JT8D Engine Maintenance
Revised 28-Feb-2001
Back To Index

This is just a broad outline of maintenance concepts of the JT8D.

When maintaining the engine you will be using the following documents for reference

Maintenance Manual (MM)
Contains approved and recommenced maintenance procedures normally performed on line for an installed engine. Its constructed in the ATA system with the following elements
Chapter / System, Section / Subsystem, Subject / Unit. I will not cover those items here but give it it's own section at a later date.
Engine Manual (EM)
Contains approved and recommenced procedures for uninstalled engine maintenance
Illustrated Parts Catalogue: (IPC)
Contains lists and illustrates all saleable engine parts.
Standard Practices Manual
Approved and recommended standard practices, information, instructions and frequently used procedures.
Service Bulletins (SB)
Provide information or instructions as required for modifying or replace parts to the later configuration.
Alert Service Bulletin (ASB)
Advanced information or instructions on specific component problems and the actions planned or in the process to correct the problem. Alert SB's are on blue paper and is issued in advance of a service bulletin.
Support Equipment Numerical Index (SENI)
Lists all the engine service, maintenance and overhaul tooling for each level of maintenance.
Spare Part Bulletins
Provides information on introduction of new parts replacing previous parts, spec changes to spare parts, or discontinued spare parts on specific engine models.
Airworthiness Directive
Is issued when products in which the controlling authority has found an unsafe condition. It prescribes inspections, conditions and limitations, if any, under which those products may continue to be operated. No person may operate a product to which an airworthiness directive applies except in accordance with the requirements of that airworthiness directive.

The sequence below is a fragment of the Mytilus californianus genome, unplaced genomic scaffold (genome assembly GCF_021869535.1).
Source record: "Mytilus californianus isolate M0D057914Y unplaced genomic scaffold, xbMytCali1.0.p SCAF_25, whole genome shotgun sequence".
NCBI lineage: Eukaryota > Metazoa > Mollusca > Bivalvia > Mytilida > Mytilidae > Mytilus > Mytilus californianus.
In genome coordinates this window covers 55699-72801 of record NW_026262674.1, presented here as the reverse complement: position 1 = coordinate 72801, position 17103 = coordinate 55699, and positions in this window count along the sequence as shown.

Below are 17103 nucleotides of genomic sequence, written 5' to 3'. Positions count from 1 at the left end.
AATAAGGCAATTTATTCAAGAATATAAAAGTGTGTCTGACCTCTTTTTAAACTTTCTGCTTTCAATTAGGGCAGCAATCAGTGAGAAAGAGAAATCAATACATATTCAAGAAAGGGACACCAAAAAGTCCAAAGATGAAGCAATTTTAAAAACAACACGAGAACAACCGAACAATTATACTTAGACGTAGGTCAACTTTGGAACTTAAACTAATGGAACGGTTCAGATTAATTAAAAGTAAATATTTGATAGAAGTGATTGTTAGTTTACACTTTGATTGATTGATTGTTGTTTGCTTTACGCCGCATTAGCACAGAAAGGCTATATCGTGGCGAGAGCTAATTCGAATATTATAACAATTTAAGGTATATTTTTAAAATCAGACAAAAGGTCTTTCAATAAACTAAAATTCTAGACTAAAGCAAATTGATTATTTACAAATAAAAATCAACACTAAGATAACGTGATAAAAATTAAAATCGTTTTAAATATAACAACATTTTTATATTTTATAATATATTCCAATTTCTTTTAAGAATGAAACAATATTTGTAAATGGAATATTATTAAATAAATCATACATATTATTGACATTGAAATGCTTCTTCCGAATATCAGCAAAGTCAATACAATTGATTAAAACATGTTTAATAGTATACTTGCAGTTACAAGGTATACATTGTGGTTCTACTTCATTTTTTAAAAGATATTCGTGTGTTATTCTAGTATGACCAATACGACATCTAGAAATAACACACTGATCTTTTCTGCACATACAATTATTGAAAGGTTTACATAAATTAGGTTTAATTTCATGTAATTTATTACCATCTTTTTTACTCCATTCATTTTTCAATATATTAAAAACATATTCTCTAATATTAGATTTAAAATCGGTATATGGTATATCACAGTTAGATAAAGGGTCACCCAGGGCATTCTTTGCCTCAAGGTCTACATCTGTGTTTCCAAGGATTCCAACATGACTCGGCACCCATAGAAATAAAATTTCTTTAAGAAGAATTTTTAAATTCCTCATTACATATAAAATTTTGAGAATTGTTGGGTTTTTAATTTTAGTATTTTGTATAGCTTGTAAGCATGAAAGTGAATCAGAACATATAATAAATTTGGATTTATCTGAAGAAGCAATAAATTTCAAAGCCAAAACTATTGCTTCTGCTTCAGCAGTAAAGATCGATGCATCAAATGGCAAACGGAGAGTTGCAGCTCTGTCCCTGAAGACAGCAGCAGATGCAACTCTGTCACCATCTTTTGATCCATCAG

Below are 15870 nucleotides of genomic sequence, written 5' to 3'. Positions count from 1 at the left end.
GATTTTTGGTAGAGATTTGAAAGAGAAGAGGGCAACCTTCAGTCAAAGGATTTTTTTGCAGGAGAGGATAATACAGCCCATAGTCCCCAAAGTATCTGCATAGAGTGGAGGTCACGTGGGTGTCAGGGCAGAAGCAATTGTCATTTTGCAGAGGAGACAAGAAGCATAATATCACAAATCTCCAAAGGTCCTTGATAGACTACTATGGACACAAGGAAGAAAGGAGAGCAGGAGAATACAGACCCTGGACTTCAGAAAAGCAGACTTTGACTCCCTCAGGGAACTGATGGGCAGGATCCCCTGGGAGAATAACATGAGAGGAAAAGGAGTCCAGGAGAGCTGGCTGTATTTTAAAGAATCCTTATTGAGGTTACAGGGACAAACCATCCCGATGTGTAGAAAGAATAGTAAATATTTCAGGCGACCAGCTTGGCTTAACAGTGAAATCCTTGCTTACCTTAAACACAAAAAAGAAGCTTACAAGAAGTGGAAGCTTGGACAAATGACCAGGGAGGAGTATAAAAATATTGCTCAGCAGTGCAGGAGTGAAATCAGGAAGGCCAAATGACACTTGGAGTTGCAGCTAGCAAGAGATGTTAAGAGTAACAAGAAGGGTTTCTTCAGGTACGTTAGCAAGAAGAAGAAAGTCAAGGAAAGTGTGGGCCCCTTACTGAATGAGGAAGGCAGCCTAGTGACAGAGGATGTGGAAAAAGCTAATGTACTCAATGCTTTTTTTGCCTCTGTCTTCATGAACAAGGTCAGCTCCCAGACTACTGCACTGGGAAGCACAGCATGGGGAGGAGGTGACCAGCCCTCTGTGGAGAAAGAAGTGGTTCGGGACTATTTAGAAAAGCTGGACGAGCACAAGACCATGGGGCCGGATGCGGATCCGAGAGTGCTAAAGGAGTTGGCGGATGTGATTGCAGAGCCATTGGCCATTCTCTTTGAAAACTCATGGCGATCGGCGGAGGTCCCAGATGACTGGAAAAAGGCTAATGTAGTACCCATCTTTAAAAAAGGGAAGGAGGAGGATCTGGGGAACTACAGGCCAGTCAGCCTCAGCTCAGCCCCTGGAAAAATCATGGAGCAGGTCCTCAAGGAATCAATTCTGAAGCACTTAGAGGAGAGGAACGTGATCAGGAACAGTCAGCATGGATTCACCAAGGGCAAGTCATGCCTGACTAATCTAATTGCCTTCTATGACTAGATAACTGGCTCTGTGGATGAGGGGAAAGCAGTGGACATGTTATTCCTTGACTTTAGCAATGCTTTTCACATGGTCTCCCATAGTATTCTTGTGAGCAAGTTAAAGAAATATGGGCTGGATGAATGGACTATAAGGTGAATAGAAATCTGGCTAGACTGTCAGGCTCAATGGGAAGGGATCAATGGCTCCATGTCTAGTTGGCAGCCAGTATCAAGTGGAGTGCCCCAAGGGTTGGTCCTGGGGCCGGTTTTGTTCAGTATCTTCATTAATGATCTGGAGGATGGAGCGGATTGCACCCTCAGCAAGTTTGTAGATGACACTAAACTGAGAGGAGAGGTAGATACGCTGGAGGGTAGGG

First thing is to define the objective. The purpose of it, is to check the condition of a part and repair or replace it as necessary. This is done in a variety of ways, every operator is different but the purpose is still the same as described in the definition above.

Hard Time
These are fixed time intervals when specific items are inspected or replaced a typical example would be

Check A Basically a visual inspection
Check B Filter inspections / replacement
Check C Hot section inspections / SB 6038
Check D Heavy Maintenance


Hot Section Inspection (HSI)
The engine is removed from the aircraft. The combustion chamber area and high turbine area are inspected and repaired, the engine is then reinstalled. Schedules vary can be between 4,000 and 8,000 hours.
Heavy Maintenance (Overhaul, HM)
Engine is removed and sent to the shop where a complete inspection is made and repairs / replacements as necessary.

On Condition
This utilises engine data taken by the flight crew during cruise or by maintenance on the ground, automatically or manually. A maintenance engineer adjusts the data and compares it against a baseline to form deltas to allow detection of engine malfunctions. Maintenance is then scheduled as per the direction of the trend analysis.

Inspection Aids
Spectrum Oil Analysis Program (SOAP)
An oil sample is taken from the engine and sent to a lab where it is spectrographically analysed. Any metal is detected by type and count. A good man will even tell you the bearing it came from, great deal of skill required.
Chip Detectors
Magnetic plugs located in the oil return line that capture ferrous metals.
Filters in fuel, oil and air systems to capture contaminants.
Self Explanatory
Bit like X Ray (I'm no NDT expert, anybody out there want to write something?)
A probe with mirrors, prisms or fibre optics for looking inside the engine.

Tracking Hours & Cycles

Normally considered as the time the aircraft leaves wheel chocks to return to wheel chocks.
Operating the engine from idle to high power and return to idle. Most operators consider a cycle from take off to landing.




Back To Index